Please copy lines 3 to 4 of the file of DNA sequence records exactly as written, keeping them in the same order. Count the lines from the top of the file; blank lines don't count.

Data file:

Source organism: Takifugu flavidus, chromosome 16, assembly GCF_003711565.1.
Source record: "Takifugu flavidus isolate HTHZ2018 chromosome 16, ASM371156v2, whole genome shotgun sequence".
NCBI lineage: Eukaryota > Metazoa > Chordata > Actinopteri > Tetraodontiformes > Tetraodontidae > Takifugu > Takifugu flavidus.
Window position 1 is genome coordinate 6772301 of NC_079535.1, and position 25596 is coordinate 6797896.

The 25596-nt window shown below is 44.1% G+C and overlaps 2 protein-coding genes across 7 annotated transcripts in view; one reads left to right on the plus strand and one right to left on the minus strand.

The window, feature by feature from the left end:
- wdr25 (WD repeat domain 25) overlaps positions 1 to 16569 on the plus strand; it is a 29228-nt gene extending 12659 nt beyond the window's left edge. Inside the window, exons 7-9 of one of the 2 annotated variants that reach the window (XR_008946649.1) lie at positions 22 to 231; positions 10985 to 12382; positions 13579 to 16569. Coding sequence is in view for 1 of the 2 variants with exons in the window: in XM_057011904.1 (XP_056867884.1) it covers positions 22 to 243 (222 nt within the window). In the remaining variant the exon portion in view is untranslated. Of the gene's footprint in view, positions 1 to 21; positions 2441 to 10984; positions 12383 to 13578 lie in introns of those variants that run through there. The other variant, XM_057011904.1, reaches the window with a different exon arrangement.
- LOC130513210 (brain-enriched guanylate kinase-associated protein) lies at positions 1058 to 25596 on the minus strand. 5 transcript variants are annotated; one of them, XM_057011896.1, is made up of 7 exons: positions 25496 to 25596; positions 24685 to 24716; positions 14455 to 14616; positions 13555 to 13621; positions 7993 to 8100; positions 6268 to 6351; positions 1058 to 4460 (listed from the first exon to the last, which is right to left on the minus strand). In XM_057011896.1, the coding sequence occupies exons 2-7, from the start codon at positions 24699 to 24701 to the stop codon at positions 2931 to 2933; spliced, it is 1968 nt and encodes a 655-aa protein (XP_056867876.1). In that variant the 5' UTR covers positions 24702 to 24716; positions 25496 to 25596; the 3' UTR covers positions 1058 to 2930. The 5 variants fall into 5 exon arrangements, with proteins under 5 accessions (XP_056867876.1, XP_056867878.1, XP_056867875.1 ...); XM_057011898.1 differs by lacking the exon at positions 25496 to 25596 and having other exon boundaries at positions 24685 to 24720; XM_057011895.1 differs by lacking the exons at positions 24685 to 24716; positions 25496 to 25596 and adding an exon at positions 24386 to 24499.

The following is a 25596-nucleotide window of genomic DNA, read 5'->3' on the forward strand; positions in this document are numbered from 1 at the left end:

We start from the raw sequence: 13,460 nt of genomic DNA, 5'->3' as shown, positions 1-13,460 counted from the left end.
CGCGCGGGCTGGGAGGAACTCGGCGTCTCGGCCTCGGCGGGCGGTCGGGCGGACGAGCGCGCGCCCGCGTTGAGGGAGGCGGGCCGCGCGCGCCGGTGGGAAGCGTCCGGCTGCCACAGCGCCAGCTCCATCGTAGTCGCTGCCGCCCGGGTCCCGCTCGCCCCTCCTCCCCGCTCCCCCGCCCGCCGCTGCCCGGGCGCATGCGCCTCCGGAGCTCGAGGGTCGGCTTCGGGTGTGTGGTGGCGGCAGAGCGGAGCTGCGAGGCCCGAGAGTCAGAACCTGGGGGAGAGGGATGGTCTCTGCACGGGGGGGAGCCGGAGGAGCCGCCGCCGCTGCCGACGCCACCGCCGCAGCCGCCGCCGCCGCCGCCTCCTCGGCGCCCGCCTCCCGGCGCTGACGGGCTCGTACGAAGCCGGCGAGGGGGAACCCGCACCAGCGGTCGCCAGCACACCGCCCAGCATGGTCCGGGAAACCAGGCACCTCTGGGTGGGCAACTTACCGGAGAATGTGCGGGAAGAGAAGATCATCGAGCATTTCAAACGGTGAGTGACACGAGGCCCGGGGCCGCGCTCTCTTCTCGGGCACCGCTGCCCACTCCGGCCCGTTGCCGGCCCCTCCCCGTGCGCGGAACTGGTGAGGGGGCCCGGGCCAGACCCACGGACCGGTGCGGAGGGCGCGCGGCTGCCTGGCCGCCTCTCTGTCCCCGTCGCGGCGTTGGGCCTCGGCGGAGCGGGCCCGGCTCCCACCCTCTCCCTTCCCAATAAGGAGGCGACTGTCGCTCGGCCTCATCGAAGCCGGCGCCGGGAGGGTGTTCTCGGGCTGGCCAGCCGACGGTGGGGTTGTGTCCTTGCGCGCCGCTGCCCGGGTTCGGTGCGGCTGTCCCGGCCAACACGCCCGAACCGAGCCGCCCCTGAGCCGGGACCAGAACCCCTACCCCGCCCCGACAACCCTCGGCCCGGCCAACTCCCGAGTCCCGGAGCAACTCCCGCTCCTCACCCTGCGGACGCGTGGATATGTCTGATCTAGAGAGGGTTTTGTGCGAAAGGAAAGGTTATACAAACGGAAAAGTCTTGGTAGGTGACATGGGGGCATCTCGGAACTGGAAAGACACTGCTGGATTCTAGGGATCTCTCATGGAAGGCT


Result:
NCBI lineage: Eukaryota > Metazoa > Chordata > Actinopteri > Tetraodontiformes > Tetraodontidae > Takifugu > Takifugu flavidus.
Window position 1 is genome coordinate 6772301 of NC_079535.1, and position 25596 is coordinate 6797896.